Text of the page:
Genomic Testing Reveals New Treatment for Patient’s Rare Cancer
In 2013, a screening colonoscopy resulted in Clara Whitaker, now 78, of Cincinnati, being diagnosed with stage IV colorectal cancer.
Although colorectal cancer is the fourth most common cancer diagnosis, Clara had a rare cancer type called neuroendocrine rectal cancer. This led to a period of her going in and out of intense treatments: surgery and combination chemotherapy/radiation therapy followed by a second round of chemotherapy/radiation therapy after a recurrence.
In 2017, her cancer spread aggressively, resulting in a 9-centimeter mass in her neck and additional tumors in her cervix and lung.
“My daughter, who is a nurse, encouraged me to get a second opinion at Ohio State because the care I was receiving locally was not working for my cancer. The treatments left me so tired I didn’t have the energy to do much but lie on the couch,” Clara recalls.
Clara was referred to Sameek Roychowdhury, MD, PhD, and the Precision Cancer Medicine Clinic at The Ohio State University Comprehensive Cancer Center – Arthur G. James Cancer Hospital and Richard J. Solove Research Institute (OSUCCC – James) to discuss additional treatment options.
Genomic testing at the OSUCCC – James showed that her tumor had unique characteristics that made her a candidate for a newer immunotherapy drug called nivolumab (marketed as Opdivo). The drug has been shown to improve survival for patients with recurrent and metastatic head and neck cancer.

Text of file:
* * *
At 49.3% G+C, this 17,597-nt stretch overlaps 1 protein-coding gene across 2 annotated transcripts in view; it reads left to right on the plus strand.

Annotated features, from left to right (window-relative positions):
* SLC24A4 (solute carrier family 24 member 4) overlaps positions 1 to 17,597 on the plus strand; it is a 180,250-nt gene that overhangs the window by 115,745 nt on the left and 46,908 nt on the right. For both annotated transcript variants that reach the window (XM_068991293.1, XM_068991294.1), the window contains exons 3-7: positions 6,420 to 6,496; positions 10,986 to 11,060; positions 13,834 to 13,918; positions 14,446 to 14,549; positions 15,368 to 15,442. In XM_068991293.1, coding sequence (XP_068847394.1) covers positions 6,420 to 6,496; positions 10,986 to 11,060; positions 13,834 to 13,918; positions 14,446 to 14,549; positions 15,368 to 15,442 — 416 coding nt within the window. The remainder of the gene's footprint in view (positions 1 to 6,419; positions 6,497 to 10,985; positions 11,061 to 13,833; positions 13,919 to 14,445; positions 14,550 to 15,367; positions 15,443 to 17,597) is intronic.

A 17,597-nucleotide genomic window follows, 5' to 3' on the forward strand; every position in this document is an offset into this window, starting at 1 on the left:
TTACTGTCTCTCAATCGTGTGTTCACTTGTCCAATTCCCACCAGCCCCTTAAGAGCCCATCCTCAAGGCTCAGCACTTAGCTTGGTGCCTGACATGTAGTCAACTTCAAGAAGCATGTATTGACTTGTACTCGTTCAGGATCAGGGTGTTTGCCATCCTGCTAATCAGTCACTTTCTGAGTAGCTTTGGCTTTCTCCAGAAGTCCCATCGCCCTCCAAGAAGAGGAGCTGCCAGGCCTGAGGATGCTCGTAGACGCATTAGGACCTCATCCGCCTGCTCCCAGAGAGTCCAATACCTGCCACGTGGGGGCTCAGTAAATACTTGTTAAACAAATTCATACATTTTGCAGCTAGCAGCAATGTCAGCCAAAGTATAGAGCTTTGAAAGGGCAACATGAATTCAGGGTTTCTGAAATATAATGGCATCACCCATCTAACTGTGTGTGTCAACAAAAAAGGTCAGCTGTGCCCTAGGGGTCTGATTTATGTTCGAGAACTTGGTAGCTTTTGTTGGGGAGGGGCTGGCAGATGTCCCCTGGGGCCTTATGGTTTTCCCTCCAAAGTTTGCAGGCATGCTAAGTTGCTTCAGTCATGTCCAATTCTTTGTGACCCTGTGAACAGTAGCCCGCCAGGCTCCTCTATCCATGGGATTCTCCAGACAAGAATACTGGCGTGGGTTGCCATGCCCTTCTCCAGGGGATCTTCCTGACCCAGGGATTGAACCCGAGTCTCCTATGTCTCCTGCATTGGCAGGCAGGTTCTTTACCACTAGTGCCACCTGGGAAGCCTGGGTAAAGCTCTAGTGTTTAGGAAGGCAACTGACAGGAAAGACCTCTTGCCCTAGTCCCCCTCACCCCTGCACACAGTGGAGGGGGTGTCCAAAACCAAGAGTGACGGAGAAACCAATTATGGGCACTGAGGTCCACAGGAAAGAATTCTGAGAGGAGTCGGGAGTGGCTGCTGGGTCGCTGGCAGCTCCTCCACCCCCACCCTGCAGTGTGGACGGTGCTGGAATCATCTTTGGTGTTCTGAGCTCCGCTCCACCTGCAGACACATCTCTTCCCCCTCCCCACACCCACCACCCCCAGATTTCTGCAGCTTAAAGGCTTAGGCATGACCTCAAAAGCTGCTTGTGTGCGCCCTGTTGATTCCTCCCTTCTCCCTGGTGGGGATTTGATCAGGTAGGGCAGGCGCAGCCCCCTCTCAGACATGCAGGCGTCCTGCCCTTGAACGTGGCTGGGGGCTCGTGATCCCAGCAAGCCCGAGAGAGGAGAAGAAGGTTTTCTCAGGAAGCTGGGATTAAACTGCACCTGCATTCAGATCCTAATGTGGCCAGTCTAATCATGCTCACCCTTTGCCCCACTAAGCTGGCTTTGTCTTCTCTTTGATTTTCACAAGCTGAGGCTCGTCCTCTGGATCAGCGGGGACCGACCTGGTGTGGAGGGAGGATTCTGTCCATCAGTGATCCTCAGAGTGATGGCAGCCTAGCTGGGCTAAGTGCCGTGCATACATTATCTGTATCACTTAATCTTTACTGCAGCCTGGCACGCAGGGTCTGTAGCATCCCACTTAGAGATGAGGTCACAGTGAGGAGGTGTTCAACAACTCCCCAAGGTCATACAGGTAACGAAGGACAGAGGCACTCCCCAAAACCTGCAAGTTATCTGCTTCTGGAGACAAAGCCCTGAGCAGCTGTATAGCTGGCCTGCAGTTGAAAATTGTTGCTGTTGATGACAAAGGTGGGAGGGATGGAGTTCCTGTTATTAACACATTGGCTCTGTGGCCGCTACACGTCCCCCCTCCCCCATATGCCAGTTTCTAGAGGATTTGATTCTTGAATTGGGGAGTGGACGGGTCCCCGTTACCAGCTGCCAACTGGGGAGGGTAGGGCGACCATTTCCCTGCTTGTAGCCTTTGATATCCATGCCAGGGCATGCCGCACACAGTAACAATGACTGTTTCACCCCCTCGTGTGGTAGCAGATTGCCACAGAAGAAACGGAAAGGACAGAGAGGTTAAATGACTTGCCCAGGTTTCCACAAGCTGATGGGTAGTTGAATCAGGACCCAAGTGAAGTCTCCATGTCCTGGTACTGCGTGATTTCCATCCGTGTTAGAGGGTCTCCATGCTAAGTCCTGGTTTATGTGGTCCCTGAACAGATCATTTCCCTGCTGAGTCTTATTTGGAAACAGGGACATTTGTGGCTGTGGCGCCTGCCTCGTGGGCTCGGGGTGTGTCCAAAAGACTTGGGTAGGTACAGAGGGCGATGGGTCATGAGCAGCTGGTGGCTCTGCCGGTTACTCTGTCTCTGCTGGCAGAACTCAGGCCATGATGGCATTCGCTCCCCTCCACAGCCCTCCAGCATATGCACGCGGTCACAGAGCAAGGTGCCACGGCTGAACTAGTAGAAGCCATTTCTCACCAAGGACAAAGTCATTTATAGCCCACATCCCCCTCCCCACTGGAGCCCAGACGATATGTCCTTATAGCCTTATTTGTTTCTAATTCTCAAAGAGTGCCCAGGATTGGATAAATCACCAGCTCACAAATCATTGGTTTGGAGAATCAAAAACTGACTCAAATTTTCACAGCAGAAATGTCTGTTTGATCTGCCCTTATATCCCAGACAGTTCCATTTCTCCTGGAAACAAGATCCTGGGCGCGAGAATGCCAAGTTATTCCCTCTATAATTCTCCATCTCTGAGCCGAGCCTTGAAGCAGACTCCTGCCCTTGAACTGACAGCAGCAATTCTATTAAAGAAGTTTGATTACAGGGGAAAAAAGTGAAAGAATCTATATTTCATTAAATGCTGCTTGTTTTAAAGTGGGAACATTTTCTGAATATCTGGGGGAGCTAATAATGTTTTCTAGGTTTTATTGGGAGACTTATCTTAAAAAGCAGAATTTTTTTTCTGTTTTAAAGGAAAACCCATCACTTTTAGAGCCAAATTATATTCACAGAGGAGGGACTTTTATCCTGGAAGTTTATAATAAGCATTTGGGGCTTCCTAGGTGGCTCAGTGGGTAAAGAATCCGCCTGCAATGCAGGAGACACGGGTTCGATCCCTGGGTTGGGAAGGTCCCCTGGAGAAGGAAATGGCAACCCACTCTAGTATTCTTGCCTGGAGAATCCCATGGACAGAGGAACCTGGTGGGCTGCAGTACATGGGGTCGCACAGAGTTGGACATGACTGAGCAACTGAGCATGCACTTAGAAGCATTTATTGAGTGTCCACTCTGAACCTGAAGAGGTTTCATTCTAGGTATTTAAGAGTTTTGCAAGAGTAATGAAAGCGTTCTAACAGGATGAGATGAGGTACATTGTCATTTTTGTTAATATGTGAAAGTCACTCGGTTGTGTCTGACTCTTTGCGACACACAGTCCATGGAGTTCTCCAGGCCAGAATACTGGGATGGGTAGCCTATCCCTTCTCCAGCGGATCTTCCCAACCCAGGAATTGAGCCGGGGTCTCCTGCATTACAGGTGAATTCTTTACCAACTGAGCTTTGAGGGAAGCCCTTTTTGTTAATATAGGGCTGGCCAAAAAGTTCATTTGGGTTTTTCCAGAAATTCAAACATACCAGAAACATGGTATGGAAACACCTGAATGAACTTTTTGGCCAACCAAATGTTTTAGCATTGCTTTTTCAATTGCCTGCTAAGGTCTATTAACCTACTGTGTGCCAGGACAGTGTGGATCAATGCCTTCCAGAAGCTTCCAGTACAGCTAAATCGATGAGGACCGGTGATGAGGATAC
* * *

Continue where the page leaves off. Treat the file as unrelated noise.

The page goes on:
“Fortunately, novel gene testing of Clara’s cancer enabled her to receive a therapy to effectively boost her immune system against her cancer. We hope that more patients with rare cancers can benefit like Clara,” says Roychowdhury. “Most people do not know that up to 15 percent of cancer diagnoses are considered rare. That’s more than 200,000 patients per year. We hope that more resources can be devoted to understand these rare cancers.”
Clara has been receiving nivolumab treatment since September 2017, and her tumors have nearly disappeared. She will continue treatment for up to 18 months as long as the tumors continue to respond to therapy.
“After 12 weeks of therapy, I looked at Clara’s CT scan and I did a double-take. I thought I was looking at the wrong patient’s CT scan images because I could not believe how much the tumors had shrunk. I walked into the exam room and asked if this was indeed Mrs. Clara Whitaker!” says Roychowdhury.
Clara says she has energy and is able to do the things she wants to do, for which she is very grateful.
“I see such a difference in her on this drug. She has energy to enjoy life again. The drive to Columbus every few weeks is worth it for her improved quality of life,” says her husband of 55 years, Shelby.
They are eager to encourage others to seek second opinions and clinical trial options. For now, they are focused on enjoying day-to-day life together and time with their six children.